Cape Town - Faf du Plessis says he remains committed to captaining the Proteas despite suggestions that he could be nearing the end of his tenure.
South Africa lost the third Test to England by an innings-and-53-runs on Monday to go 2-1 down in the four-match series, while Du Plessis has come in for particular criticism for his lean run of batting form.
The 35-year-old days he has been aware of the uncertainty surrounding his immediate future, but reiterated his desire to stay involved until after this year's T20 World Cup in Australia in September.
"I've heard there are a lot of rumours about retirement, but I think I've been pretty clear with you guys that I have committed myself to CSA until the T20 World Cup," Du Plessis told media at St George's Park.
"There isn't a lot of Test cricket left this year. There is one massive Test match where we need everyone to be as strong as possible to try and draw the series, then afterwards there is quite a big gap and an opportunity to release some of that responsibility in terms of captaincy to give guys opportunities, particularly in ODI cricket to look to the future.
"There are two Tests in West Indies and the rest of the year is white ball stuff.
"Most probably, I don't know, after that then Test cricket will be something that won't see me. But that is a decision that I will only make then, as I've been saying for a while."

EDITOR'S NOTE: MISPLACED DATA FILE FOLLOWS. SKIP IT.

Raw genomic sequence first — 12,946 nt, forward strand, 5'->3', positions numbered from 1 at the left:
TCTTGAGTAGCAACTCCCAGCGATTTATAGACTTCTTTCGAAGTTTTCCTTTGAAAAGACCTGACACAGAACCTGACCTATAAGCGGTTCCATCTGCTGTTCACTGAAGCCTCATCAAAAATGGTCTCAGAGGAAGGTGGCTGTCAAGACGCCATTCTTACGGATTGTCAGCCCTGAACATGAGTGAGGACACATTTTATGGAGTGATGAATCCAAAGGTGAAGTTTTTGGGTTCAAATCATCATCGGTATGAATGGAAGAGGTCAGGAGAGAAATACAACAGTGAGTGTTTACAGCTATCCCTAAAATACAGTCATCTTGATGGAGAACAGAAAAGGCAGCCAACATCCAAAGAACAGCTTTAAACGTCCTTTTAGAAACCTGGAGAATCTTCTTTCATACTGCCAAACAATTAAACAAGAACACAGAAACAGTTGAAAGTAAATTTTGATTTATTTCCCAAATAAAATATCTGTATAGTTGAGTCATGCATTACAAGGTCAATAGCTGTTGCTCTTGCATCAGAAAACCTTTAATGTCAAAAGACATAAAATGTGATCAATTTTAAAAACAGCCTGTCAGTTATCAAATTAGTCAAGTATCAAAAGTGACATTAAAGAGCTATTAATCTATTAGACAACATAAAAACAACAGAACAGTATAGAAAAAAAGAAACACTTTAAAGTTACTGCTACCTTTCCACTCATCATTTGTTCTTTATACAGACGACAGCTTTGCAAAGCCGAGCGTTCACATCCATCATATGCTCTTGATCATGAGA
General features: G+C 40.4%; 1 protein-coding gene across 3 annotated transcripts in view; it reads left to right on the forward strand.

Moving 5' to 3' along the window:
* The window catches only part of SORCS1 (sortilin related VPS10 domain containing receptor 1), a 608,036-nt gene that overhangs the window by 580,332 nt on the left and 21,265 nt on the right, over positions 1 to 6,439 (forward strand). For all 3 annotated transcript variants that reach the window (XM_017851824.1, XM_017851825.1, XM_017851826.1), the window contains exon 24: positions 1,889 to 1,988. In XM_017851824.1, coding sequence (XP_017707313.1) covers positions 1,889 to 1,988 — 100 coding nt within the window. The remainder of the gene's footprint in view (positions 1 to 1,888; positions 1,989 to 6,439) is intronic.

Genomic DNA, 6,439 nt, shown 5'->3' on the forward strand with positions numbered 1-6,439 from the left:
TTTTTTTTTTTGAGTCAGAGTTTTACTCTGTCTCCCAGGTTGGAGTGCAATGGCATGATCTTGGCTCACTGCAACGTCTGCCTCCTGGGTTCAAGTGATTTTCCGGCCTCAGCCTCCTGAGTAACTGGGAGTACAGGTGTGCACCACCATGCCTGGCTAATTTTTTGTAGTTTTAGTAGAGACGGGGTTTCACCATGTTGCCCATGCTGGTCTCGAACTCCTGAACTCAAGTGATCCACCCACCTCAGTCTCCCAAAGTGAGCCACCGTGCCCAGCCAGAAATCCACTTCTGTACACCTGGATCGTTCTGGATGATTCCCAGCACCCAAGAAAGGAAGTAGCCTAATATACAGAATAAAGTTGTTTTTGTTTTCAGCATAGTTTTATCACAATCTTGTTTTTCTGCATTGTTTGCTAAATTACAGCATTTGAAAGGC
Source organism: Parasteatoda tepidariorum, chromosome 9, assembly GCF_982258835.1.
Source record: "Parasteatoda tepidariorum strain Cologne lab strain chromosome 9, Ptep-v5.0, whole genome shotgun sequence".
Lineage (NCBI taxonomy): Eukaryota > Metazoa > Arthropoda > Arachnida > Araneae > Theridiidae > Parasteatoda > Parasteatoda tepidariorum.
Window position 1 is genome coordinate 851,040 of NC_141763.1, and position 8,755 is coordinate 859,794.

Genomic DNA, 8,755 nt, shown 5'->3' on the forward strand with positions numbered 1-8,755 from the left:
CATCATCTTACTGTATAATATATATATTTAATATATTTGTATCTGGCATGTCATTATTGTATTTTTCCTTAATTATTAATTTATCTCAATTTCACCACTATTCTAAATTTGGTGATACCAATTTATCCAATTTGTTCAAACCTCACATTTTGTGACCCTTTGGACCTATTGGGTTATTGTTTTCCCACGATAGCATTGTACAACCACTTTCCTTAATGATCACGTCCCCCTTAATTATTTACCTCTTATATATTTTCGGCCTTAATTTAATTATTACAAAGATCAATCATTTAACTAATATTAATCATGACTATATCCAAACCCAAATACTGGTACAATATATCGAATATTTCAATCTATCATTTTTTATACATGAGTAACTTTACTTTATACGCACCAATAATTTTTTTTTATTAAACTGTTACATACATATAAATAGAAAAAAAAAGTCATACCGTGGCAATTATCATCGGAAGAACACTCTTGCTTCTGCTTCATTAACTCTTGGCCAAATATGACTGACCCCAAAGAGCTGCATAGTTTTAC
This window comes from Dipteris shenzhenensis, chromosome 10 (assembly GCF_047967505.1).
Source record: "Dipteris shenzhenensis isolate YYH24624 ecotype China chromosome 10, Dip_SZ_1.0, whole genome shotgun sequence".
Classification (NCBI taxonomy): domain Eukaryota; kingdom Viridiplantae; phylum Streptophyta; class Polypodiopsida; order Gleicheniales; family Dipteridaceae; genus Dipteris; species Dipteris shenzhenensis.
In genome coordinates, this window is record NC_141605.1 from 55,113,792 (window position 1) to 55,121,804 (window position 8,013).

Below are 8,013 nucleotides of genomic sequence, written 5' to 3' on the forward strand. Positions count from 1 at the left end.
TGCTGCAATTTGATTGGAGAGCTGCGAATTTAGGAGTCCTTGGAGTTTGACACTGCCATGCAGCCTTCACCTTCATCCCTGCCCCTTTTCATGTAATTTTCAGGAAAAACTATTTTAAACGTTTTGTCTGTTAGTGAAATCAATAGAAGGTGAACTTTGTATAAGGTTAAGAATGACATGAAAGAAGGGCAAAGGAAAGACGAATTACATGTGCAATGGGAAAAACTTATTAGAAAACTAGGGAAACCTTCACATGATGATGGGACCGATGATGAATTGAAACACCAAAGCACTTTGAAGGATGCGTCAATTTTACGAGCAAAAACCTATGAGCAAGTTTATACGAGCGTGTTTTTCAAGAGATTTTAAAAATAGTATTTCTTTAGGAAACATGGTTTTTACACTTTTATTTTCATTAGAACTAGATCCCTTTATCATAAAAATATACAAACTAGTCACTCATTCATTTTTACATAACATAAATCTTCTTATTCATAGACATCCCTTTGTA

Du Plessis is expected to step away from the ODI captaincy for the upcoming three-match series against England, but he still in the frame to take the side to the T20 World Cup.
And, listening to him on Monday, it seems that Du Plessis is still keen on taking the side to the West Indies in July.
The pressure, however, has gotten to him.
"I try to block it out, as one should do, but myself and everyone else in the dressing room are not robots so it does get to you," he said.
"At the moment there are quite a few of us that are under-performing and that's a fact ... myself included. 20s and 30s have never won Test matches and will never win Test matches. For me, it's about trying to be as mentally strong as possible and block out the noise."
Du Plessis acknowledged that his Test form was not good enough.
"Personally, from a runs point of view, I'm not up to the level where I should be, but I've still got a huge role to play as a captain to make sure I lift these guys up," he said.
"If I'm brutally honest with myself, white ball cricket at the moment is probably where I'm at my most successful.
"In ODI cricket my stats are up there with the best in the world, in T20 my stats are up there. In Test cricket my stats are not where they need to be. From an average point of view, averaging 40 or 41, I need to be better than that. As a batting unit our standards need to be better, and at the moment I am not acquiring those stats."
Leadership, though, is something that Du Plessis continues to embrace.
"It's a character builder and you try and make sure you learn as much about yourself as possible, even in the tough times, so that you can be strong for someone else," he said.
"It's a tough time, but there is no running away from it.
"The worst thing a leader can do is pull the plug mid-series and say 'sorry boys. I'm out.'
"I think that's what leadership is all about ... you have to stick through the tough times as well."
The fourth Test gets underway on Friday.